Equities - Common stock
Now that you have some grounding in equities in general, let's focus on the easier material first and discuss common stock.
What is Common Stock?
Common stock is a simple ownership interest in a publicly traded corporation. It gives the holder four distinct rights. A shareholder can do the following:
- Transfer ownership of her shares to someone else by sale or gift.
- Inspect the company's books, records, minutes from shareholders' meetings and similar items of interest.
- Preempt, that is, maintain a proportionate share of ownership by purchasing a proportionate share of any new stock issued.
- Vote on a company's important affairs, such as electing the board of directors or determining corporate policy.
- This last right can be delegated to another person, known as a proxy.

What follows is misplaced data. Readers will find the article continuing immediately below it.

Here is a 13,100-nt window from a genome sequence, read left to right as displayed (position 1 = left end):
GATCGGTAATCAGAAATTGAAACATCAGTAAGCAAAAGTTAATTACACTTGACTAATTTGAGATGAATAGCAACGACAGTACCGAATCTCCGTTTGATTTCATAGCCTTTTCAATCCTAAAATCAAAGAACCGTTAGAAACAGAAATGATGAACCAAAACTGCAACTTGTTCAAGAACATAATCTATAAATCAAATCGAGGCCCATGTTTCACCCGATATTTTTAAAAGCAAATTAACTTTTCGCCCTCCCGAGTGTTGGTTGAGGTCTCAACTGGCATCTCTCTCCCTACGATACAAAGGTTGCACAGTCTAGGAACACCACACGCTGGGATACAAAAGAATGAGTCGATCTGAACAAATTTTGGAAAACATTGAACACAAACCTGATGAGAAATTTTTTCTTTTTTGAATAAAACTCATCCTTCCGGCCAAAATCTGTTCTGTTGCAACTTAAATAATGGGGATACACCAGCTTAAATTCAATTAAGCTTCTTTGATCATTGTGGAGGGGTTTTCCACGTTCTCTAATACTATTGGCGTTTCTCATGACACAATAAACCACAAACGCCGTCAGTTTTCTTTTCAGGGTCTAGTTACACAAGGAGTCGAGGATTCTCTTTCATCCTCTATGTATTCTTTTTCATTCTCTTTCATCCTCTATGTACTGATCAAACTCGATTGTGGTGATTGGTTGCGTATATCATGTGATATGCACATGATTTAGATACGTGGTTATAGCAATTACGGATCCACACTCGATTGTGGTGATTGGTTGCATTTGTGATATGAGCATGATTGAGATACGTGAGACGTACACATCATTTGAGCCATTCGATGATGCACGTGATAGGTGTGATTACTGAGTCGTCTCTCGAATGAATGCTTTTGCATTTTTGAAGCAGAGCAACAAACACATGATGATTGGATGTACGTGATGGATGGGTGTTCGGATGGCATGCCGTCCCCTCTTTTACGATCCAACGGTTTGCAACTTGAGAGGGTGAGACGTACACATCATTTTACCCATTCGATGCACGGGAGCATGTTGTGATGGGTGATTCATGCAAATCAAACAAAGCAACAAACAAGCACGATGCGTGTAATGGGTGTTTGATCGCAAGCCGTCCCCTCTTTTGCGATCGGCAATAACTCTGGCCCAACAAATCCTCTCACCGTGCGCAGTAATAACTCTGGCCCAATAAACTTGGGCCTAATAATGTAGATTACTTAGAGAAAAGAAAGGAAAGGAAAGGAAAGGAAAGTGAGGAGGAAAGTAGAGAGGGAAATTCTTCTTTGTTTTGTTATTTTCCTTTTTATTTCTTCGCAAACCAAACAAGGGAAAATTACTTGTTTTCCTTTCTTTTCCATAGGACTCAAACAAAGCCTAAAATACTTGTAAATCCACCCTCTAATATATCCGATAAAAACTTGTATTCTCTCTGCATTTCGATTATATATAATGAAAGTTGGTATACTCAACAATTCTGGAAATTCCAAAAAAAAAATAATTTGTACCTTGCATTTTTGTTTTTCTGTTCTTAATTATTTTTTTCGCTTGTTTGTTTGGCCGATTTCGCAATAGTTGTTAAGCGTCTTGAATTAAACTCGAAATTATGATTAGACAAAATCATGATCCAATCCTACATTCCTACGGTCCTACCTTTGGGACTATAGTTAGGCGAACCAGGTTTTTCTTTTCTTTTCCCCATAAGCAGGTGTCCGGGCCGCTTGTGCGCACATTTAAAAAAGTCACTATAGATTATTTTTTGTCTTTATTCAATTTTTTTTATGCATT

- In rare instances, classes of stock are issued as non-voting shares; buying these implies complete faith in corporate management.
Equity ownership also gives the holder the right to receive a dividend if one is declared. (Dividends are typically the mark of a mature company or a defensive stock; growth and speculative companies usually do not declare them.) Common stock dividends may be discontinued if business is poor, but dividends for preferred shares, which will be discussed later, must be paid.Types of Stock